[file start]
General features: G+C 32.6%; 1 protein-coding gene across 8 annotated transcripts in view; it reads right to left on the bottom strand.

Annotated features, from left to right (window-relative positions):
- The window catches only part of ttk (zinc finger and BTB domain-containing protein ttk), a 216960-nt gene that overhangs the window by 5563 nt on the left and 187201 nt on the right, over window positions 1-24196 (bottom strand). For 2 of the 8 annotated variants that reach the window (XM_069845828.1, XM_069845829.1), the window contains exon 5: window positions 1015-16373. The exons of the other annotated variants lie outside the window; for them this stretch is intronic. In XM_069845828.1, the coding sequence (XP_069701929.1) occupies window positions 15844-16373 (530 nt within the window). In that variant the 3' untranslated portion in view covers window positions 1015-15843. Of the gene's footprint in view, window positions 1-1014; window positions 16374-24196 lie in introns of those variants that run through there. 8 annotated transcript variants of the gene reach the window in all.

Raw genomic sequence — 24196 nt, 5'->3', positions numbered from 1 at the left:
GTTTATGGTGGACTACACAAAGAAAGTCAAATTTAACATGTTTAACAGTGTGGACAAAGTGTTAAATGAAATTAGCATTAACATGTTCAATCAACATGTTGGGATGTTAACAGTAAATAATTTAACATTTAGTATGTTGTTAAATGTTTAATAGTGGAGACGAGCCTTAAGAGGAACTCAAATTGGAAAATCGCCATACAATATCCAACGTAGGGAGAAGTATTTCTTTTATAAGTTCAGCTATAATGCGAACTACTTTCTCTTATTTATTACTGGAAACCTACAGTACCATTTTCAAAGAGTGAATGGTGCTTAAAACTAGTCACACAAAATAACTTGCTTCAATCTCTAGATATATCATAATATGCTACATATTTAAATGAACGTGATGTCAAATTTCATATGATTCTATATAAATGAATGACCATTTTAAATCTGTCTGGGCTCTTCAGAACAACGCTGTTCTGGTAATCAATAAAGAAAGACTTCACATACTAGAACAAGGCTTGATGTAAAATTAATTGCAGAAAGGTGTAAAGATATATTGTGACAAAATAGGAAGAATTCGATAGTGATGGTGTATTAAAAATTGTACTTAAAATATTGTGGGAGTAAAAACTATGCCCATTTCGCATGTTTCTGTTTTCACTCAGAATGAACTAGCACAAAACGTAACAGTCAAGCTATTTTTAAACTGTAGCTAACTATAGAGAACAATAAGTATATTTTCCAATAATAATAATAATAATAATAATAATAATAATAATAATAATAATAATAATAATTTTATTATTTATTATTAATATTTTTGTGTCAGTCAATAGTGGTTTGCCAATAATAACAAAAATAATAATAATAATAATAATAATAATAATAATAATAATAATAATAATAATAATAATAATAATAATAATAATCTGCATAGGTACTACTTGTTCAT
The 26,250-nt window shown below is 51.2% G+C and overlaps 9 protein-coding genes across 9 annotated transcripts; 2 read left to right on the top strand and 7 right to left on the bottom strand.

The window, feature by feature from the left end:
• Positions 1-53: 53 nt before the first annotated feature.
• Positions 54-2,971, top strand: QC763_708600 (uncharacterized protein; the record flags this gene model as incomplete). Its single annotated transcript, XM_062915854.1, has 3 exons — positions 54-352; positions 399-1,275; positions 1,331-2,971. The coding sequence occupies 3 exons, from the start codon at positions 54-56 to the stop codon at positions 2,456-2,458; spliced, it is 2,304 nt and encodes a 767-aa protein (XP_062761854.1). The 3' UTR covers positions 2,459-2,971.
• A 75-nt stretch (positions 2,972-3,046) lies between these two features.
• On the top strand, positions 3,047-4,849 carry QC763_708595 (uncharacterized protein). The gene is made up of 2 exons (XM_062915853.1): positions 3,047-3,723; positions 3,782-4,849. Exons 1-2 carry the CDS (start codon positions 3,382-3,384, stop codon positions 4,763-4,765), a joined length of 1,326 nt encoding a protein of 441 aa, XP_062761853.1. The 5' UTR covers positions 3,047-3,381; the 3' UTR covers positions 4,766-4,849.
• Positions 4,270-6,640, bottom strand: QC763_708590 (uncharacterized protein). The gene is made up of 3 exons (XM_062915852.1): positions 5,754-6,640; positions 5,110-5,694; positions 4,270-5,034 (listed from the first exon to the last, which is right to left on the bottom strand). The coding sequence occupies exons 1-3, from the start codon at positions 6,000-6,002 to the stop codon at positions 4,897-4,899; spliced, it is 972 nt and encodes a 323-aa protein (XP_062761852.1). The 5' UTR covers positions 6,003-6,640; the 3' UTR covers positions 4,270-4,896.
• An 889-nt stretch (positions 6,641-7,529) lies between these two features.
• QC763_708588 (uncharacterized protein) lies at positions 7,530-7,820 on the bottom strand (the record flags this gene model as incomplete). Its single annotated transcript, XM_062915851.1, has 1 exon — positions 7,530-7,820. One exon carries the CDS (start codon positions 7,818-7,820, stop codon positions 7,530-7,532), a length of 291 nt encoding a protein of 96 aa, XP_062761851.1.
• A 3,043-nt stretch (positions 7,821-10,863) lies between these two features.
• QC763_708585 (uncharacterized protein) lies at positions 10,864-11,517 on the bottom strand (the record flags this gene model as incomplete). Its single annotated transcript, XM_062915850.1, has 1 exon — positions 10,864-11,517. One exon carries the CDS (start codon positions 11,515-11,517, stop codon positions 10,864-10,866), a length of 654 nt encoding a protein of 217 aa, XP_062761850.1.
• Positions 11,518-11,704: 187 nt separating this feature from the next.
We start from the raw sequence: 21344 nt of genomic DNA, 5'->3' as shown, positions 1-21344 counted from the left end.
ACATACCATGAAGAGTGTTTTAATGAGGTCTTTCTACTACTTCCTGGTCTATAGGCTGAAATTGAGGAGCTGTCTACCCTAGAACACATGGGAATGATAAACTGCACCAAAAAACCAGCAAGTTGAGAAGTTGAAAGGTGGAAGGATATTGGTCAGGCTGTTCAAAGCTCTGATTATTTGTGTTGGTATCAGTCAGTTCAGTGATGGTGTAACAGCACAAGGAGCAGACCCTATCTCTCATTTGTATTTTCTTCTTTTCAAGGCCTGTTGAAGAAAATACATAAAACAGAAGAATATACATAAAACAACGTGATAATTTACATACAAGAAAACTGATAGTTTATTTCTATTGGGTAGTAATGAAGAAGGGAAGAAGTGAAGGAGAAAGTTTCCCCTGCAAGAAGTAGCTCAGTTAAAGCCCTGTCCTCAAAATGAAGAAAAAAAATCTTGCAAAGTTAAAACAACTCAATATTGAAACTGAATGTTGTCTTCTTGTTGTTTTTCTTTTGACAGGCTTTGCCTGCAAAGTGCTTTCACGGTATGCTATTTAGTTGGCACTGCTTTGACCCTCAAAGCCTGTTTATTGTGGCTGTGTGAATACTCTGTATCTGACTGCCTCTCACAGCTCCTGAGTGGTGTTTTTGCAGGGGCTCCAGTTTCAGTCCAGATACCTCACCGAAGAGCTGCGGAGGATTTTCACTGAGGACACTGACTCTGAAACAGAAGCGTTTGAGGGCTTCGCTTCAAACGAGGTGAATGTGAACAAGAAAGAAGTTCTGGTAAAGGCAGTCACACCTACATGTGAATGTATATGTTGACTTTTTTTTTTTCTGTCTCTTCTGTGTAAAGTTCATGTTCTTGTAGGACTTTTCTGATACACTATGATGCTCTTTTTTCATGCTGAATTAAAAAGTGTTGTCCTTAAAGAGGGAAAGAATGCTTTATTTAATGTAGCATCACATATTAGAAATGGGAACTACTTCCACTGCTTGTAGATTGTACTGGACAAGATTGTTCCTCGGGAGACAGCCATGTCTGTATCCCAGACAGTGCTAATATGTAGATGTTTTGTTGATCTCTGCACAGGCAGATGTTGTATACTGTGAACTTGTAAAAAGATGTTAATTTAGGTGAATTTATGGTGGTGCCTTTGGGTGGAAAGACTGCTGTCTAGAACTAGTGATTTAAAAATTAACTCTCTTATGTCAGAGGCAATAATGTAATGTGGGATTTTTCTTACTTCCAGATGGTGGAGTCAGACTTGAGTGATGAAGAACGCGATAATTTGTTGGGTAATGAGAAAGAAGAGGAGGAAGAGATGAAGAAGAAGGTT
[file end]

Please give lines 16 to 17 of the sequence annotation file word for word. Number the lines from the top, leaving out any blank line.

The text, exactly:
• QC763_708585 (uncharacterized protein) lies at positions 10,864-11,517 on the bottom strand (the record flags this gene model as incomplete). Its single annotated transcript, XM_062915850.1, has 1 exon — positions 10,864-11,517. One exon carries the CDS (start codon positions 11,515-11,517, stop codon positions 10,864-10,866), a length of 654 nt encoding a protein of 217 aa, XP_062761850.1.
• Positions 11,518-11,704: 187 nt separating this feature from the next.